The second step for a company’s profitability would be to include global expansion to the long-term plans. George Eastman realized very early that the only way for his product sales to grow was to expand his products internationally at a nominal cost to the consumer, and to advertise the simplicity of photography for the amateur. The company’s profits increased after Kodak expanded and opened a sales office in London to promote their product line. Shortly thereafter, Kodak constructed a factory just outside of London to enable amateur photographers to obtain cameras and supplies locally at a price that the general public could afford (Building the Foundation). Kodak’s goal was to make products available around the globe to everyone. Kodak realized that to keep up with other companies, he would have to apply scientific management to his company plan. He accomplished this by investing his money in hiring the proper employees to conduct research and experiments to improve on the products that were currently available. He found Dr. Charles Mees, who was the director for a small photographic firm, and now only hired him on, but purchased the company as well (Brooke_Ball, 1994). This allowed Kodak to expand its research, and from that research came up with a high contrast X-ray that expanded Kodak’s newest innovations to the commercial industry. Kodak was all about taking care of its employees, and gave the employees the opportunity to think of new and improved products, and how to make production of products more efficient. Kodak started a bonus program that as the company’s profits increased the employees would reap the rewards for the hard work and contribution to the success of Kodak. When photography went digital Kodak was not prepared for how quickly this would occur, and had to rely on acquiring a partner that would enable them to print digital photos. They believed that with the company’s reputation, they would be able to partner with, or invest in other companies to maintain the lead in the photo industry. They fell short in providing the consumer with a method for retrieving digital prints. Kodak could have increased their presence internationally, if they would have followed Fujifilm’s administration style of management. Fujifilm’s upper management was set on the idea of expanding the company’s focus to accommodate the increased wants and needs of new and improved products, not only in Japan, but world-wide. It was this that triggered Fujifilm to change its focus from manufacturing, to performing research on creating faster film speeds and developing magnetic products (Domestic and Overseas growth). This expanded the company’s focus from the photography industry to creating computer discs, blueprints, and surpassed Kodak in the introduction of film with faster speeds. The success of these inventions, encouraged Fujifilm to acquire still more chemists, and began the process of automating the production of the products they already had. This would allow their employees to be flexible in many different areas, and increase productivity. When the photo industry went digital Fujifilm was able to adapt, because it had researched and developed machines that would turn digital images into photos, without having to rely on an outside source to produce them. This gave Fujifilm the advantage in the digital film industry, and allowed them time and resources to concentrate on expanding the focus of the company. Fujifilm invested the profits from its current product line to research and develop many products outside of the photo film industry, which in turn would increase the focus and diversity of the company’s current product line. Fujifilm has been able to continue to increase its profits, by making the transition from producing only photographic products, to expanding the company’s focus to many other areas, such as medical imaging equipment, LCD panels for computers, exploring how chemicals and the human body react, and just recently they have expanded even further into the skin care and cosmetic industry (Osawa, 2012). Fujifilm, more so than Kodak, showed that they had the ability to adapt to the changing markets.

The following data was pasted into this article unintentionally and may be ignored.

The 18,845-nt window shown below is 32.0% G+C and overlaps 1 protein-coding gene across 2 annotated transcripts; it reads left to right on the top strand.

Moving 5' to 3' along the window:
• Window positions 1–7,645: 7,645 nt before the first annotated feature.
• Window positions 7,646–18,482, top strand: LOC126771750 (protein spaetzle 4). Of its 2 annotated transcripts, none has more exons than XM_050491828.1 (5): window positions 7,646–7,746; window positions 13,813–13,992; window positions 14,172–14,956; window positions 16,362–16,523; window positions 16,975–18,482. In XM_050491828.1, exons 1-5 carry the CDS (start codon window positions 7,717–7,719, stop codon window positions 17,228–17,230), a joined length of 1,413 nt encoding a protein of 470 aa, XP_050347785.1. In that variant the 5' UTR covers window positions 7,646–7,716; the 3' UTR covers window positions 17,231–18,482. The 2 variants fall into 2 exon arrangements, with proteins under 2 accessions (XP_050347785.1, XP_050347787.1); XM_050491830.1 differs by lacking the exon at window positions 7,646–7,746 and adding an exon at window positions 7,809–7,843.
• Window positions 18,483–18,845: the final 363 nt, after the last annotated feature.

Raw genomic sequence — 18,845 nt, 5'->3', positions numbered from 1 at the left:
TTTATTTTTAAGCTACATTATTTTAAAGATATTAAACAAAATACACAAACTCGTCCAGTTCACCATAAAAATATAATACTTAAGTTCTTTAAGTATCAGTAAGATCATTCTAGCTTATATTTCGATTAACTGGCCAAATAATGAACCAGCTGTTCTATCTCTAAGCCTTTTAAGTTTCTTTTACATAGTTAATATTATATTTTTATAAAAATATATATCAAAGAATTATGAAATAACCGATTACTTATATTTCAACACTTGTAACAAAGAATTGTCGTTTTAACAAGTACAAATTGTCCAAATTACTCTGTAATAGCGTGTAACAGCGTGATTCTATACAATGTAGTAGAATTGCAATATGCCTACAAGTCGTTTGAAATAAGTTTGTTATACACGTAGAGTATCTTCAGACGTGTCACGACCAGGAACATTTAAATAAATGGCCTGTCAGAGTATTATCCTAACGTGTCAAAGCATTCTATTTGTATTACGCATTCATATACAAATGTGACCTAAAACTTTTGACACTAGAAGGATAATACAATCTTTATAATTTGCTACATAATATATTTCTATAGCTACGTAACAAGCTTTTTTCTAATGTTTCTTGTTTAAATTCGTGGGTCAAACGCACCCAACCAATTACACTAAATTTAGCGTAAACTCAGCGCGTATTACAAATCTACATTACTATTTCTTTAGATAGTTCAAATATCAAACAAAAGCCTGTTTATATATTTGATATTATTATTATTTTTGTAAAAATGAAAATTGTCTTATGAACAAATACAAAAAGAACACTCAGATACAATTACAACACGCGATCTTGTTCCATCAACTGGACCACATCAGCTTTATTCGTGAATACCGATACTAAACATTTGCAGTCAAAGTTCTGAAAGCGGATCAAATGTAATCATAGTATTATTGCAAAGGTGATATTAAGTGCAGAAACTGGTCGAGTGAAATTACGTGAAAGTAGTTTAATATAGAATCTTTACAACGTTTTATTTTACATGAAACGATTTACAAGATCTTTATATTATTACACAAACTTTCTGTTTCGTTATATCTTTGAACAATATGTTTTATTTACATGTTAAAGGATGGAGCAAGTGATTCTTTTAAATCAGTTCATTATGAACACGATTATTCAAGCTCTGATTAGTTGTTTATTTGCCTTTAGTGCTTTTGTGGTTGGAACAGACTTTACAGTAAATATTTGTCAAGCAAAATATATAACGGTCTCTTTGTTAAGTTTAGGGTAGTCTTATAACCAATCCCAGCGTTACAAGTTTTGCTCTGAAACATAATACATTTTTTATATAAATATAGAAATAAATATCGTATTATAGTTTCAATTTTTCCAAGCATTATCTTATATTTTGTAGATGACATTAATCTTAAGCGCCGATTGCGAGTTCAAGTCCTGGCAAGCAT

The third step of a company’s profitability would be to include adaptability in its management structure. Kodak showed that they adapted to the times, when they first started out, it was a one-man company, and as the increase in product needs arose, Kodak made sure that the company was able to meet the demand. George Eastman acquired a partner, to assist him in funding the day-to-day operations of the young company. As the demand continued to increase, so did Kodak’s expansion. Kodak believed that its employees were a key part in the business, so he came up with rewards for his employees based on the profits of the company, which in turn increased the productivity of the employees. Kodak realized that in order for the industry to flourish he would have to rely on educating the younger generation. He gave large amounts of donations to help fund the development of many schools, and hired some of his employees from those schools (Brooke_Ball, 1994). Kodak had some very unique ways of adapting to the changing market, for instance Kodak felt that its reputation alone would allow them to grow and expand in the changing times. Kodak’s main product line, unlike Fujifilm’s product line, was still geared mainly to the photographic industry, and this limited the company’s ability to adapt successfully in the rapidly changing market. Fujifilm, from the very beginning realized that they had to adapt to accommodate many challenges. When the currency began to fluctuate, Fujifilm had to adapt and expanded the development of manufacturing facilities elsewhere (Domestic and Overseas growth). This actually made the company more confident with its competition, because they had several locations and didn’t have to worry about currency fluctuations as much. Fujifilm believed that research and development was a key factor in being able to adapt to the changing market. It displayed this, by beating out the competitor on timely advancements in the photo industry. Fujifilm was able to adapt to the rapidly growing photo industry, because since the start, they invested strongly in keeping up to date on new technology which improved the operation and profitability of the company. This allowed Fujifilm to surpass Kodak because Fujifilm expanded its research in other areas, which provided them with product flexibility.